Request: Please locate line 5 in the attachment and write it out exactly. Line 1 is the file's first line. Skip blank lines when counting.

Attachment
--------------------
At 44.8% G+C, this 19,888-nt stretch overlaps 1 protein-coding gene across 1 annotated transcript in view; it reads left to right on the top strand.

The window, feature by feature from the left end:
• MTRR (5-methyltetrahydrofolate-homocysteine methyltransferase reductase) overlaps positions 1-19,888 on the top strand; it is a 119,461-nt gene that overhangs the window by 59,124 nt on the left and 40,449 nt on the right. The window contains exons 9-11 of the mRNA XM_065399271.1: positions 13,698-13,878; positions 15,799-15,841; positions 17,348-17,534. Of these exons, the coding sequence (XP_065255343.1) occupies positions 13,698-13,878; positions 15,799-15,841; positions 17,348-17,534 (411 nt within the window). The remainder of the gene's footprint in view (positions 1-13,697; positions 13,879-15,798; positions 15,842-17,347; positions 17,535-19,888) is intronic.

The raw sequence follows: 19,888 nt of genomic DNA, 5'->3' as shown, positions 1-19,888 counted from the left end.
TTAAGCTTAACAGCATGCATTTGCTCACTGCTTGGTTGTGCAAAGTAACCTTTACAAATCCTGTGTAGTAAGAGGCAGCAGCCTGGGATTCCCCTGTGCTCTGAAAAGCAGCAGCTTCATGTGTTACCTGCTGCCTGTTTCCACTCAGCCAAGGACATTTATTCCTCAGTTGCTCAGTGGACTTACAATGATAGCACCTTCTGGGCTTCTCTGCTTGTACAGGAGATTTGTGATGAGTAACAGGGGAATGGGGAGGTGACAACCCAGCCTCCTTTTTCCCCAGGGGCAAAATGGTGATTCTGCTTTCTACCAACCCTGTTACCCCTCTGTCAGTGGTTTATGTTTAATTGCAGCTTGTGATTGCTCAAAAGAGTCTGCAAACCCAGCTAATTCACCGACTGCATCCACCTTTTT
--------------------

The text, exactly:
TTAAGCTTAACAGCATGCATTTGCTCACTGCTTGGTTGTGCAAAGTAACCTTTACAAATCCTGTGTAGTAAGAGGCAGCAGCCTGGGATTCCCCTGTGCTCTGAAAAGCAGCAGCTTCATGTGTTACCTGCTGCCTGTTTCCACTCAGCCAAGGACATTTATTCCTCAGTTGCTCAGTGGACTTACAATGATAGCACCTTCTGGGCTTCTCTGCTTGTACAGGAGATTTGTGATGAGTAACAGGGGAATGGGGAGGTGACAACCCAGCCTCCTTTTTCCCCAGGGGCAAAATGGTGATTCTGCTTTCTACCAACCCTGTTACCCCTCTGTCAGTGGTTTATGTTTAATTGCAGCTTGTGATTGCTCAAAAGAGTCTGCAAACCCAGCTAATTCACCGACTGCATCCACCTTTTT